a.k.a. "manual mode".

Like you say, the PC-synch cord is for triggering the flash, the 6-pin thing for hooking up to the TTL-control sensor.
Yes, Qnu, while I am with you the D40 used that way is hardly an "effective" manual flash (relative to all other things manual
) - no light measurement or effective control. Just 100% light. At least on "true" manual flash units there is an ability to adjust the level of light output based on your calculation of distance / guidenumber / focal length used. Or am I missing something here?

"100% light", "no light measurement" is all there is to manual mode.
"True" or otherwise.

The flash 'gives it all', and you figure out what aperture to use, using guide number, distance setting and ISO rating.

Power reduction (is that what you mean?) is an extra, found on some, but by no means all 'good' flash units.
Hello to everyone!
and congratulations for the quality of the comments.

I am a newcomer from Paris France and just joined today.

I have recently purchased a (used) Flash D40 and as I have trouble making some sense out of it,I have read many of your comments and started to be a little more educated!
at least enough to go back to basics and try to put my hands (better yet, my eyes) on a pdf copy of the instruction manual.

Would anyone know where to find on the net a pdf file of the Hassy D40 Flash?
I would appreciate to read the manual on interior lighting and settings recommendations

Negiar, I though I have a PDF of the instructions (quite unnecessary really). But alas I do not.

But, I have had mine for 2 years and used it a lot - never needed instructions - plug it in, turn it on and just use your camera how you want to and the flash looks after itself. For more clever lighting, just use the ISO dial on the camera body to compensate up or down depending upon the effect you want (the instructions will not guide you on compensation effects).

Just remember that with any flash the shutter determines the ambient light allowed in and the aperture determines both DOF and amount of flash light used/pumped out. The same applies with the D40 TTL flash.

Just load some film; set the iso dial; set up the flash (check the reflector is positioned wide for lenses wider that 80mm; and shoot away and play with it - different reflector angles, different iso settings etc. AND make notes on every frame so when you get the prints back you can see what you have done.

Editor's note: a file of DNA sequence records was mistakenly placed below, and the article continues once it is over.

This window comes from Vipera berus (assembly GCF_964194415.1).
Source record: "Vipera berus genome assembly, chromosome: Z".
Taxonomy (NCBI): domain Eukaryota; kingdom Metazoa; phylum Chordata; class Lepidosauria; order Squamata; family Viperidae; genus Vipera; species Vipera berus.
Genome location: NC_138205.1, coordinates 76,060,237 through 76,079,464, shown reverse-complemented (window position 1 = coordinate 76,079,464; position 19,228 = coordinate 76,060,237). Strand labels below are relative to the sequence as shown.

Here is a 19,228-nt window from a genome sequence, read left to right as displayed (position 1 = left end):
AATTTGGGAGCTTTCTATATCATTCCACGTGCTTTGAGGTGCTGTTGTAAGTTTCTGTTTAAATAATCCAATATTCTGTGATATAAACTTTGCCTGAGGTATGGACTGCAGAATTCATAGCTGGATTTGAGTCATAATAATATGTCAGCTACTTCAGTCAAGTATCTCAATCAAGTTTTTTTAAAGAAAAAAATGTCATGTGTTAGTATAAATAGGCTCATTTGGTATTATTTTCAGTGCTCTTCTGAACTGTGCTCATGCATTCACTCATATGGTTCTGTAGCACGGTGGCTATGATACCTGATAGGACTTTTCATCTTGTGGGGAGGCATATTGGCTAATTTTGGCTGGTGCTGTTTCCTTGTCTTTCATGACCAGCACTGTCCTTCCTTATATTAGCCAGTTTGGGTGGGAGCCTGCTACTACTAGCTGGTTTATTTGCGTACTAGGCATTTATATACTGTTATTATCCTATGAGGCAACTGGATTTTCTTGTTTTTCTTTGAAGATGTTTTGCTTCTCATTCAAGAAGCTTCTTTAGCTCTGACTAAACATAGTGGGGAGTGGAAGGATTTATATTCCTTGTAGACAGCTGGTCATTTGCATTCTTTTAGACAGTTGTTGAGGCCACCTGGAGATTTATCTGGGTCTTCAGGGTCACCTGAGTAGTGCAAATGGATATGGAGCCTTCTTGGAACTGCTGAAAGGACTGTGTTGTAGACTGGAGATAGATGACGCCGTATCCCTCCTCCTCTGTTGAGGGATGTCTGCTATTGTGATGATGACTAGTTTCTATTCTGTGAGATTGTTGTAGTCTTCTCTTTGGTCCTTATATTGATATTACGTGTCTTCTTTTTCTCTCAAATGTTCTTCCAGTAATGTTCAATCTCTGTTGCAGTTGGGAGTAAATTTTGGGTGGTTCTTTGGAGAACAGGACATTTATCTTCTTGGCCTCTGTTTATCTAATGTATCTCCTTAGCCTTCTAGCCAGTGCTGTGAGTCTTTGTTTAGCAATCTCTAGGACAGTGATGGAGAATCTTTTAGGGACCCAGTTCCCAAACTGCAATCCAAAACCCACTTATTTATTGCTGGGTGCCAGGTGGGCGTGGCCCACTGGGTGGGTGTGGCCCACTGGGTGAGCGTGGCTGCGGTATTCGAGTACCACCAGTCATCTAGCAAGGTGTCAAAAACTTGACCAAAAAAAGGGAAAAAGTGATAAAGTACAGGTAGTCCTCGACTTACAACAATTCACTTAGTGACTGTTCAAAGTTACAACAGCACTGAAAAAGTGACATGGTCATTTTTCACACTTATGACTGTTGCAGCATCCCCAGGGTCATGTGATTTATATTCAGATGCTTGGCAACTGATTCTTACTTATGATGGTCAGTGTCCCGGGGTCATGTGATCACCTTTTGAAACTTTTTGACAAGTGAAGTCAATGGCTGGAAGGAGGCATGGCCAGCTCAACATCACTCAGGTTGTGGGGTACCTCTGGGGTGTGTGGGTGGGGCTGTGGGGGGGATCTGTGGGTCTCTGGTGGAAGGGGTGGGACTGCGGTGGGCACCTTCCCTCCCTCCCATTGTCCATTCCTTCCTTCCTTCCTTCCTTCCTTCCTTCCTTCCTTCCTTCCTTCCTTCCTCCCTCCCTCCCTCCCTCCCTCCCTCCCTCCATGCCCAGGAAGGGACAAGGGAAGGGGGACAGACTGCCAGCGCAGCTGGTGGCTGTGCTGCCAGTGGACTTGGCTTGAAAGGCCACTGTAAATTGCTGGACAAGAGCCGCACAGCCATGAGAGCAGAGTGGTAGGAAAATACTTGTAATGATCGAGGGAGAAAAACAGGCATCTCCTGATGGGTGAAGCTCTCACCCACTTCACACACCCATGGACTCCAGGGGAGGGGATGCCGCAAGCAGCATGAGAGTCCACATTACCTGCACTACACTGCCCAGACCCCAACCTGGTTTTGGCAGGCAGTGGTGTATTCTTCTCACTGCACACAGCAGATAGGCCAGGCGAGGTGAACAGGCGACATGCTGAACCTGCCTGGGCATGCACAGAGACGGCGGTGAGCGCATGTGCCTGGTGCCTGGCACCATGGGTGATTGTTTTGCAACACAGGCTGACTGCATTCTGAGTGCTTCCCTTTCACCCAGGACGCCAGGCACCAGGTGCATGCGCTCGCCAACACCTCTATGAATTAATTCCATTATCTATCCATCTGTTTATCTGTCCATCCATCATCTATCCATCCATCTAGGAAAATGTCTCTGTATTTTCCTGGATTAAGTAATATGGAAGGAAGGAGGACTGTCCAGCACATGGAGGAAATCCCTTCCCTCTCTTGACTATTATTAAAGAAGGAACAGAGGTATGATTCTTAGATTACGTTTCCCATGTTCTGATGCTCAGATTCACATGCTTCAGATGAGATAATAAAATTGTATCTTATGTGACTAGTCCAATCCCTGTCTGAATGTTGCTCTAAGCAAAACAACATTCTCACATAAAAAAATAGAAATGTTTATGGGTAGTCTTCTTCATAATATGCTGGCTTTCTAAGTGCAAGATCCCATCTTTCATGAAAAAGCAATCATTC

It is the ONLY way to learn how to use ANY flash on ANY camera. The D40 is very good, just a bit low on power.

You are welcome to email me direct through this site anytime if you need more help.
Thank you, Simon, for taking the time to answer.

If I understand well what you are saying, I should, in a normal dark interior situation, set the aperture/speed as I would if I did not have the D40 and shoot, the D40 sending the correct amount of light? Is this right? Xavier
That's right.

You always do that, except when the flash is used to fill in shadows. You do not want to make those as bright as the rest, so you set a higher ISO on the camera to keep the shadows underexposed. How much higher the ISO should go, i.e. how much underexposure to keep depends on taste.

But keep an eye on the warning light in the finder and remember that light fall-off is rather fast with increasing distance. So make sure that the main subject isn't out of reach (divide 40 by the f-number you have your lens set to, and you will have the maximum range in meters), and try not to get things quite nearby and rather distant (though still within range) in one shot.
You are welcome Xavier. And the answer is yes just like QG said. Like I said in the earlier post the D40 is limited in its output - a great shame as it's otherwise a very nice unit.